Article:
Screening for cancer

What is screening?

Screening is a way of checking people who are seemingly healthy, but may have an increased risk of a particular condition. The purpose is to offer early treatment, or given them information to help them make informed choices.


What types of screening does the NHS offer?

Screening in pregnancy

Pregnant women are offered the following types of screening:


screening for infectious diseases (hepatitis B, HIV and syphilis)

screening for Down's syndrome, Patau's syndrome and Edwards' syndrome

screening for sickle cell disease and thalassaemia

screening for physical abnormalities (mid-pregnancy scan)

Screening for newborn babies

Newborn babies are offered:


a physical examination, which includes the eyes, heart, hips and testes

a hearing test

a blood spot test to check if the baby has any of 9 rare conditions

Diabetic eye screening

From the age of 12, all people with diabetes are offered an annual diabetic eye test to check for early signs of diabetic retinopathy.


Cervical screening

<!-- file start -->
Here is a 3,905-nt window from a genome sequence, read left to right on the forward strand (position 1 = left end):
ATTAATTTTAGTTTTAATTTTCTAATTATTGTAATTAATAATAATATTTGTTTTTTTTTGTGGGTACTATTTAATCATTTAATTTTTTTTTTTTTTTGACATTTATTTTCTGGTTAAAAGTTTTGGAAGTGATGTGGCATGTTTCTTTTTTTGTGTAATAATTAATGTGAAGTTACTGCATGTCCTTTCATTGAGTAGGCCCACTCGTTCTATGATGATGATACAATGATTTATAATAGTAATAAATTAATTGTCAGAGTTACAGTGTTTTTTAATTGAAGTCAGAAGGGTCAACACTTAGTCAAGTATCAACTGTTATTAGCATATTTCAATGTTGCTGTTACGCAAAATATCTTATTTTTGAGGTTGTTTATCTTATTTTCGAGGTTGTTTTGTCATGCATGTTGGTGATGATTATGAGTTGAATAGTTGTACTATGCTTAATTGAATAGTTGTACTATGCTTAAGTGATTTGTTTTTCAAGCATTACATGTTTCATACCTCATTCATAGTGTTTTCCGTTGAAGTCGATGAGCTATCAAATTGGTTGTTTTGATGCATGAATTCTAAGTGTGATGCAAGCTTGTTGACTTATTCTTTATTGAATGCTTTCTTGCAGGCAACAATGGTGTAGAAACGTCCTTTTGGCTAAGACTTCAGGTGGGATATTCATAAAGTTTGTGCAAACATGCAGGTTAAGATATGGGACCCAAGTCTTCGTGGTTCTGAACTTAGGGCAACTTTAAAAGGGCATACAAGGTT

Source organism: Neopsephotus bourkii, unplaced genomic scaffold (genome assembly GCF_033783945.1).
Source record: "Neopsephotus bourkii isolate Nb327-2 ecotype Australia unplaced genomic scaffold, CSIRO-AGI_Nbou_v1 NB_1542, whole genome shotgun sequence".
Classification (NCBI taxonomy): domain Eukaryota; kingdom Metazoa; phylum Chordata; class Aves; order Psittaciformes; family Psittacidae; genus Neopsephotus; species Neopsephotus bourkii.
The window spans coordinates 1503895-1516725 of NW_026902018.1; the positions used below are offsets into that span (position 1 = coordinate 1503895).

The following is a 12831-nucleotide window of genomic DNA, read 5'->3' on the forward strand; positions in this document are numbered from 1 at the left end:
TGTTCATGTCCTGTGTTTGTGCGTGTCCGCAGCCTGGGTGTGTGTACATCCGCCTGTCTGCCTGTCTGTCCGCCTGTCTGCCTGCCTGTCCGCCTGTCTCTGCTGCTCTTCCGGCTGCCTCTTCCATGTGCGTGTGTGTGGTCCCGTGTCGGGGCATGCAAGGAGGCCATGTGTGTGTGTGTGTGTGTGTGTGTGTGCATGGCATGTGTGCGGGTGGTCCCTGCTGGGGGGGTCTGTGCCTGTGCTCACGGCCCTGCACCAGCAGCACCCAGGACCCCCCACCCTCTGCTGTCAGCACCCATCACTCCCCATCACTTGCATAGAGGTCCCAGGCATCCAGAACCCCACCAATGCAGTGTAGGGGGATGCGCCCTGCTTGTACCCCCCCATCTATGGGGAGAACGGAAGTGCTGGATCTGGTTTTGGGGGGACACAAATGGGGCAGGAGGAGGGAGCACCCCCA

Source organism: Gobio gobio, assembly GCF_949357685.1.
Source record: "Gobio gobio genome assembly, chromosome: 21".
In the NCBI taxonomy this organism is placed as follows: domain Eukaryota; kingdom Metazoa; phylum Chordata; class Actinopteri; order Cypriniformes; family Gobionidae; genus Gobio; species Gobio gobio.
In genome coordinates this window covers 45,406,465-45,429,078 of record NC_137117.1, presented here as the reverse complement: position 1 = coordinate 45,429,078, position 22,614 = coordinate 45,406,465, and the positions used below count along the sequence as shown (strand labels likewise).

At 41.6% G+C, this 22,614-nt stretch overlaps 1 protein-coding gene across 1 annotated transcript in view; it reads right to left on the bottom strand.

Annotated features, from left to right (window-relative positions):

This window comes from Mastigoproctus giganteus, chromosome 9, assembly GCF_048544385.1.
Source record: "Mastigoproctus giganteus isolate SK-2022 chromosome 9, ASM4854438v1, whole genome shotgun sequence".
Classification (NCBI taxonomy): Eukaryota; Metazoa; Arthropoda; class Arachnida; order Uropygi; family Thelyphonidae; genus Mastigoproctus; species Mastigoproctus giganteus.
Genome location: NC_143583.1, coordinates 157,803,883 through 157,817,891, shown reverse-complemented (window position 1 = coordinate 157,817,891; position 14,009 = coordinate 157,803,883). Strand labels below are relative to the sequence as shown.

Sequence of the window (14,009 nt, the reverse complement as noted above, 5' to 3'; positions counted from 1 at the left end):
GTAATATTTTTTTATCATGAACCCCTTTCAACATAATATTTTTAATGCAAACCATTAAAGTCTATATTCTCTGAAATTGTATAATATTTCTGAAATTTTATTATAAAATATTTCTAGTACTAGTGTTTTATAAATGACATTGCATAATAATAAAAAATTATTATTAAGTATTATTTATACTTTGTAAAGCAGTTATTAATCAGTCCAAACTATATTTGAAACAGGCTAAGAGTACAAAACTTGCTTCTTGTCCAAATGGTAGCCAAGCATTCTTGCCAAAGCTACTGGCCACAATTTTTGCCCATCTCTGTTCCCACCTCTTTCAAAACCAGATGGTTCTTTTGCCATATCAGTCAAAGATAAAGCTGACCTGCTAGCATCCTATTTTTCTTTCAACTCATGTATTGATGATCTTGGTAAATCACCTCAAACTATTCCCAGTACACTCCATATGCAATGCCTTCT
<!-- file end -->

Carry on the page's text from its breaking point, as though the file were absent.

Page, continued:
Cervical screening is offered to women aged 25 to 64 to check the health of cells in the cervix. It is offered every 3 years for those aged 26 to 49, and every 5 years from the ages of 50 to 64.


Breast screening

Breast screening is offered to women aged 50 to 70 to detect early signs of breast cancer. Women over 70 can self-refer.


Bowel cancer screening

There are 2 types of screening for bowel cancer.


A home testing kit is offered to men and women aged 60 to 74.


Bowel scope screening uses a thin, flexible tube with a tiny camera on the end to look at the large bowel. It is offered to men and women at the age of 55 in some parts of England.


Abdominal aortic aneurysm (AAA) screening

AAA screening is offered to men in their 65th year to detect abdominal aortic aneurysms (a dangerous swelling in the aorta). Men over 65 can self-ref

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